An unbelievable photo of Jupiter’s moon was taken by a telescope on Earth

Livescience.com

Using a telescope perched on a mountain in Arizona, scientists have managed to take snapshots of Jupiter’s active moon Io — and these images are so detailed they even rival pictures of the world taken from space.
To capture these views, the team used a camera, dubbed SHARK-VIS, that was recently installed on the Large Binocular Telescope (LBT) located on Arizona’s Mt.
Graham; the new images outline features on Io’s surface as small as 50 miles (80 kilometers) wide — a resolution that was, until now, possible only with spacecraft studying Jupiter.
“This is equivalent to taking a picture of a dime-sized object from 100 miles (161 kilometers) away,” according to a statement by the University of Arizona, which manages the telescope.
An LBT image of Io taken in early January shows a dark red ring of sulfur around Pele, which is a prominent volcano routinely spewing Alaska-size plumes up to 186 miles (300 kilometers) above Io’s surface.
“As soon as Pillan completely stops, then it will be covered up again by Pele’s red deposits.”
Algorithms then select and combine the best images, which resulted in sharpest-ever portraits of Io achievable using an Earth-based telescope.
“As it happens, the first time we observed Io we found a large change had indeed taken place.”

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Scientists have captured images of Jupiter’s active moon Io with a telescope mounted atop a mountain in Arizona; these images are so detailed that they even outperform space-based views of the Earth.

The group employed a camera called SHARK-VIS, which was just mounted atop the Large Binocular Telescope (LBT) on Mount Washington in Arizona, to obtain these views. Graham; up until now, only spacecraft observing Jupiter could capture features on Io’s surface at a resolution of up to 50 miles (80 kilometers) across. The new images do just that. As per the statement released by the University of Arizona, the telescope’s manager, “this is equivalent to taking a picture of a dime-sized object from 100 miles (161 kilometers) away.”.

In fact, the new images of Io are so detailed that scientists were able to identify overlapping lava deposits erupted by two active volcanoes near the southern equator of the moon. Pele, a well-known volcano that frequently erupts plumes the size of Alaska up to 186 miles (300 kilometers) above Io’s surface, is surrounded by a dark red ring of sulfur, as seen in an LBT image of the planet taken in early January. This nearby volcano, Pillan Patera, is known to erupt less frequently, and its white debris, which represents frozen sulfur dioxide, partially obscures that ring. A new deposit of material erupted by the active volcano is revealed in April when NASA’s spacecraft Juno captures images of Pele’s red ring almost entirely again during its closest flyby past the moon in 20 years.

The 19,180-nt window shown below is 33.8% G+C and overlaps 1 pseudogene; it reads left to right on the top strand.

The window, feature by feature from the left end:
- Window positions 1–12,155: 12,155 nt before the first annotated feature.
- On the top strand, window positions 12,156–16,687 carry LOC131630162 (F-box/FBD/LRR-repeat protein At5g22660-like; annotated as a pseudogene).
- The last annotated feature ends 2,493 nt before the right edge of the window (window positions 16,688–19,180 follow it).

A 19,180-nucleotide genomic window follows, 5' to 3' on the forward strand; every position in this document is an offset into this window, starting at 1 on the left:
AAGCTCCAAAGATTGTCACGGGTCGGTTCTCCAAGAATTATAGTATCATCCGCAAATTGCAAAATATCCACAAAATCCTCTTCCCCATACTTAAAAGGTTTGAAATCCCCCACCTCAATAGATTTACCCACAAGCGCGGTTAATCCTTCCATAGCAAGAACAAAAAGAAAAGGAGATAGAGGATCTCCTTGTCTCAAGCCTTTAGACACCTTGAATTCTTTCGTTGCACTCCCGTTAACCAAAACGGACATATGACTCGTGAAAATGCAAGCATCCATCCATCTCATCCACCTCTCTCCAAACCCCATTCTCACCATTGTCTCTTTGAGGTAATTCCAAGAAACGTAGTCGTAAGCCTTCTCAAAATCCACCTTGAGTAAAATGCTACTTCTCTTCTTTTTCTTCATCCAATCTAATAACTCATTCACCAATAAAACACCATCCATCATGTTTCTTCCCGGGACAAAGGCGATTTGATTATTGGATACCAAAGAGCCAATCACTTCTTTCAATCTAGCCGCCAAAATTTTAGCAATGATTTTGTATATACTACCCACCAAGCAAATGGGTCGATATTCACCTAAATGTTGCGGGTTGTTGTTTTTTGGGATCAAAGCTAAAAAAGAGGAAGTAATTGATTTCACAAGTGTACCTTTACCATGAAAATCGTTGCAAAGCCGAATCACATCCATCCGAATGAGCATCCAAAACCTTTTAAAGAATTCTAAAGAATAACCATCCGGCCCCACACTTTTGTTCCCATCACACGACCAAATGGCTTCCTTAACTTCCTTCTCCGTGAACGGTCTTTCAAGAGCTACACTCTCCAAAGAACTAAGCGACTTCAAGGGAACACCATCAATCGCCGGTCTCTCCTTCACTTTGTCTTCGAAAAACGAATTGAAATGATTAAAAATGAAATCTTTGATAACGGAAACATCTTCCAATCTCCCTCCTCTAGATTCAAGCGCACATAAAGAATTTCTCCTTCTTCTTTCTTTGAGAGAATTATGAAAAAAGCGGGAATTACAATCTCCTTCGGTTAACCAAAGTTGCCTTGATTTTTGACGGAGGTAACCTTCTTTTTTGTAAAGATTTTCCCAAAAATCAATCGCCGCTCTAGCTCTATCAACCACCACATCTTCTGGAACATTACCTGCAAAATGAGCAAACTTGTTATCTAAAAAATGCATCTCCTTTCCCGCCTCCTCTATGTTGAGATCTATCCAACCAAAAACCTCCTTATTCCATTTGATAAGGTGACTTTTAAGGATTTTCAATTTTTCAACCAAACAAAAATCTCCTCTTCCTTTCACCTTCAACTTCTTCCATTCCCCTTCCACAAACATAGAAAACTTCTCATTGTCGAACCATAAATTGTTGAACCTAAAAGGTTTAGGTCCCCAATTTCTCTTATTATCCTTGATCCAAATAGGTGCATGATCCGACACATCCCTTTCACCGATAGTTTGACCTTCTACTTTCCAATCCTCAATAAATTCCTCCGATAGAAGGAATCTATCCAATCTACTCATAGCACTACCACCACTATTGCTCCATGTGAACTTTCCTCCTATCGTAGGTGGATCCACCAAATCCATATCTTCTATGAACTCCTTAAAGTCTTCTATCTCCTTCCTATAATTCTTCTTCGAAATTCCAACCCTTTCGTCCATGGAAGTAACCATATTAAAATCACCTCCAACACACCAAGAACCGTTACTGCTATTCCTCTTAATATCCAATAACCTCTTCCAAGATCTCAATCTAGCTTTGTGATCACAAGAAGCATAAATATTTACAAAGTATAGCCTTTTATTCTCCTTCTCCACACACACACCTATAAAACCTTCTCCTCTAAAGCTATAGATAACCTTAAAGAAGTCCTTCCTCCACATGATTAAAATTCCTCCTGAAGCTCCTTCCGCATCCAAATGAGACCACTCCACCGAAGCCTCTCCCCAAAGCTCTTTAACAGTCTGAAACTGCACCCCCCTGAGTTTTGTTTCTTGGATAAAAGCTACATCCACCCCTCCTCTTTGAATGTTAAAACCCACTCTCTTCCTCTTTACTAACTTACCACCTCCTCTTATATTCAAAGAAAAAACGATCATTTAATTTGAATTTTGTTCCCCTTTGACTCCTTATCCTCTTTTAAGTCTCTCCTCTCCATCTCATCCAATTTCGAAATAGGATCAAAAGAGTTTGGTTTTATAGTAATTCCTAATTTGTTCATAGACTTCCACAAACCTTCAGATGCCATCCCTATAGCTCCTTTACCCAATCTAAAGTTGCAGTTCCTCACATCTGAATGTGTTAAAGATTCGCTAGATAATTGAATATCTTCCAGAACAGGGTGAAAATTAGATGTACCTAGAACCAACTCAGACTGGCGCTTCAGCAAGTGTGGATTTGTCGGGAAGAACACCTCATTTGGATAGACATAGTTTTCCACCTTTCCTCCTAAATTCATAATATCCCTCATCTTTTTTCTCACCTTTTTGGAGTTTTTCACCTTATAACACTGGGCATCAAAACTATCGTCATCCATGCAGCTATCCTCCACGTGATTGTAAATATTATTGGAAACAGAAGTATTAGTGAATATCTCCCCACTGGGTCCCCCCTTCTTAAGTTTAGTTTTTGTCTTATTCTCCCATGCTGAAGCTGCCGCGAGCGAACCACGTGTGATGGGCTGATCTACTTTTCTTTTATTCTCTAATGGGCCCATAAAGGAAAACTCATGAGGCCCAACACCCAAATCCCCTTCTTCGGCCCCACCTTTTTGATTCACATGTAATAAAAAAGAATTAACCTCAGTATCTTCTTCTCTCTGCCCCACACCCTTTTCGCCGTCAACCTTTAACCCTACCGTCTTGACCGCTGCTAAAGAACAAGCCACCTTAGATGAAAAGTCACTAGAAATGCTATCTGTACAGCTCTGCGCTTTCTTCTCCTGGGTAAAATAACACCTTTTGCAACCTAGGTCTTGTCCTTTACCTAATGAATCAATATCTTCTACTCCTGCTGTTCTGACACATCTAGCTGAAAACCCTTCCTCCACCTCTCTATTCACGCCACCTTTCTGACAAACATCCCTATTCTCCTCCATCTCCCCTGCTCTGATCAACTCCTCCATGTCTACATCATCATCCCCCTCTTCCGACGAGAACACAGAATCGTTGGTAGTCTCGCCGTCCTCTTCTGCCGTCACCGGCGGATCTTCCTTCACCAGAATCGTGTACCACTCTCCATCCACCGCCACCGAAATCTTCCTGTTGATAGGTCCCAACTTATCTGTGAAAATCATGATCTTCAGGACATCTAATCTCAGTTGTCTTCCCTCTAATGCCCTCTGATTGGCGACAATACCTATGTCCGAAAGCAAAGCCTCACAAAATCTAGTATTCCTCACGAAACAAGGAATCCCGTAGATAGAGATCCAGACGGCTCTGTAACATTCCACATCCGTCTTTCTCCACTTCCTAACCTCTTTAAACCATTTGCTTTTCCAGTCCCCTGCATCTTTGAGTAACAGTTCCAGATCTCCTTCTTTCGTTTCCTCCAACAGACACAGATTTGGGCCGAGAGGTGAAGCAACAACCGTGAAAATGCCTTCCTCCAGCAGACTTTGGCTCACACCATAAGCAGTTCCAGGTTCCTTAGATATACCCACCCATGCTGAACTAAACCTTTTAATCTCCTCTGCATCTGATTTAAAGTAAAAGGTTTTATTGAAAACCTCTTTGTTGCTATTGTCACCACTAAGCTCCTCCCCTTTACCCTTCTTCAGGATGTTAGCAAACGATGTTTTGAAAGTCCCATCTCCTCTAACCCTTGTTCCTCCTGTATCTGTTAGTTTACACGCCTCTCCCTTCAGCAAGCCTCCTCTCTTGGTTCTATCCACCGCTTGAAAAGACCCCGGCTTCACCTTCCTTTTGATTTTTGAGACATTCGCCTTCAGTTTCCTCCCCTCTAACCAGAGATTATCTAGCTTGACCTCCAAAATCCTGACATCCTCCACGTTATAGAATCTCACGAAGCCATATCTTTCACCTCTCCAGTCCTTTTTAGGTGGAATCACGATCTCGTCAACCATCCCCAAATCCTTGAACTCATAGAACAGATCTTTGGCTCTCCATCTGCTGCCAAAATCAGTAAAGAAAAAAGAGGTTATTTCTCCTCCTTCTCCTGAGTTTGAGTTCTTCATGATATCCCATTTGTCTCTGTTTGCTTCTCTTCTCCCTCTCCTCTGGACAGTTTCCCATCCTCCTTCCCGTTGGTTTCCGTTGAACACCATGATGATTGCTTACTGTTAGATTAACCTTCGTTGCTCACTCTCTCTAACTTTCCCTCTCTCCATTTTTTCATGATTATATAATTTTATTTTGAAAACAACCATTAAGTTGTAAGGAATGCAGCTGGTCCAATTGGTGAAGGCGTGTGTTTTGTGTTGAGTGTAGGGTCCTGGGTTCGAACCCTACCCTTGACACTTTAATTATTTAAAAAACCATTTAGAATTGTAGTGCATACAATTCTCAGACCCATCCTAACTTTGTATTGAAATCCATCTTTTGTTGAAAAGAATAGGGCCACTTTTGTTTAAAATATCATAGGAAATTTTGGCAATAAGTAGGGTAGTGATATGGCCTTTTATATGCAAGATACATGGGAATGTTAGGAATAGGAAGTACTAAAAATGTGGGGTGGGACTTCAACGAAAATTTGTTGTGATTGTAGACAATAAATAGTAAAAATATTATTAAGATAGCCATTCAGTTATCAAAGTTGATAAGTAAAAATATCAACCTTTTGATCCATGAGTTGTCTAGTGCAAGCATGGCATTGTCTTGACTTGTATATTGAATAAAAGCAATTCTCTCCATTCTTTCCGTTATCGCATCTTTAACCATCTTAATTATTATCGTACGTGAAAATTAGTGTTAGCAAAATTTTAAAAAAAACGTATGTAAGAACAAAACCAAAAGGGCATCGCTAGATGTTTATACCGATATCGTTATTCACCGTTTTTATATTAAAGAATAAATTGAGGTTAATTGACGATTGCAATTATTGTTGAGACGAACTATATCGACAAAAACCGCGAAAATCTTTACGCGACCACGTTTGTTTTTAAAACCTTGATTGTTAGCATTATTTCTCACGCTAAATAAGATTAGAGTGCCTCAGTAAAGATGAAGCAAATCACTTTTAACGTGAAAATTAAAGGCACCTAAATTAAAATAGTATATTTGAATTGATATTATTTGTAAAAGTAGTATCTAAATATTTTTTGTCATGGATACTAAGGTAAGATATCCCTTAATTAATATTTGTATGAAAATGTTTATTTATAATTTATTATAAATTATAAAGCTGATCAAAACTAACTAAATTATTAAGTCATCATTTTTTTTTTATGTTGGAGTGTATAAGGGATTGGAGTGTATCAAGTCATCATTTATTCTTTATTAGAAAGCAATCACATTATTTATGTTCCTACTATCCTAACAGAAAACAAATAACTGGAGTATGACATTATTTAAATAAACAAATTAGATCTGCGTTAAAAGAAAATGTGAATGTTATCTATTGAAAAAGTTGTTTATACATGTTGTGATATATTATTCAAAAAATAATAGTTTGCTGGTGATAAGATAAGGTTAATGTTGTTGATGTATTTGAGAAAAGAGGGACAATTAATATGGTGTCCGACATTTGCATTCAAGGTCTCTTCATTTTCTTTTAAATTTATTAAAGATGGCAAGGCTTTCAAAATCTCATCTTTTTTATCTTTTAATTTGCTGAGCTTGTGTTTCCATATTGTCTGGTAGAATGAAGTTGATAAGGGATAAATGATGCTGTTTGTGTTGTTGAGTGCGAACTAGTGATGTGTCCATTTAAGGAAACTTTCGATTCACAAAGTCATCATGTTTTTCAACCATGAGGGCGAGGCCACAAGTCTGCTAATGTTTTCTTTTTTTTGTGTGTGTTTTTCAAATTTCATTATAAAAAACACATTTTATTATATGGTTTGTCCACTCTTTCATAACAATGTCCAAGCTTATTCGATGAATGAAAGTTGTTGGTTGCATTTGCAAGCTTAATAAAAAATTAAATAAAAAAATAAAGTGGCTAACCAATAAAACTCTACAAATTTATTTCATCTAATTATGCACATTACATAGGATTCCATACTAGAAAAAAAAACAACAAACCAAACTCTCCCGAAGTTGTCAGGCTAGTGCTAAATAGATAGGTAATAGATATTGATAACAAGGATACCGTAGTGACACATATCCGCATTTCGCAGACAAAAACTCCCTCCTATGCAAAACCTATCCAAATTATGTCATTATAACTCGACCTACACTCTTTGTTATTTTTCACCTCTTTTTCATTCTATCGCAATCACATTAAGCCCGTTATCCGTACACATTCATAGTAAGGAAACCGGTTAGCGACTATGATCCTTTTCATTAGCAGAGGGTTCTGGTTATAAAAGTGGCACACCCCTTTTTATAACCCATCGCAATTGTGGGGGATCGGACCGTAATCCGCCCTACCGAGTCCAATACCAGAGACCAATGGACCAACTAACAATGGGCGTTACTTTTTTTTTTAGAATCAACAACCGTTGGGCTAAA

See also: NASA discovers a “glass-smooth lake of cooling lava” on Io, Jupiter’s moon.

Another statement from study co-author Imke de Pater of the University of California, Berkeley, described it as “kind of a competition between the Pillan eruption and the Pele eruption, how much and how fast each deposits.”. “Pele’s red deposits will cover it up once more as soon as Pillan stops completely.”. ****.

Because of a gravitational tug-of-war between Jupiter and its two other nearby moons, Europa and Ganymede, frictional heat is generated deep within Io, fueling the moon’s volcanic eruptions, including those of Pele and Pillan Patera. Keeping an eye on Io’s volcanic activity can help scientists understand how the eruptions shaped the moon’s surface overall. These eruptions have probably dogged the planet for the majority, if not all, of its 4 point57 billion years of existence.

When the Voyager spacecraft first observed volcanic activity on the moon in 1979, surface changes on Io—which is actually the most volcanically active body in the solar system—have been documented. NASA’s Galileo spacecraft saw a similar sequence of eruptions from Pele and Pillan Patera when it was traveling through the Jupiter system in 1995 and 2003.

Nevertheless, study co-author Ashley Davies, a principal scientist for planetary geosciences at NASA’s Jet Propulsion Laboratory, noted in the statement that “such resurfacing events were impossible to observe from Earth” before the new camera was installed on the LBT last year. This is because infrared images captured by ground-based telescopes can detect hotspots indicative of active volcanic eruptions; however, scientists claim that the resolution of these images is insufficient to pinpoint exact locations of eruptions and surface modifications, such as recently formed plume deposits.

Davies and her colleagues wrote in a new study published Tuesday (June 4) in the journal Geophysical Research Letters that “although this type of resurfacing event may be common on Io, few have been detected due to the rarity of spacecraft visits and the previously low spatial resolution available from Earth-based telescopes.”. “With SHARK-VIS, planetary imaging enters a new era. “.

Developed by the Italian National Institute for Astrophysics at the Rome Astronomical Observatory, SHARK-VIS combines real-time adjustments of its twin mirrors to compensate for blurring resulting from atmospheric turbulence, giving it an unprecedented level of sharpness. The sharpest portraits of Io ever captured with an Earth-based telescope were made possible by algorithms that subsequently chose and combined the best photos.

As per Davies’ statement to Astronomy, “Io was selected as a test case due to its notable surface alterations that could be identified at SHARK’s spatial resolution.”. As it happens, we discovered that there had been a significant change on Io when we first observed it. “.

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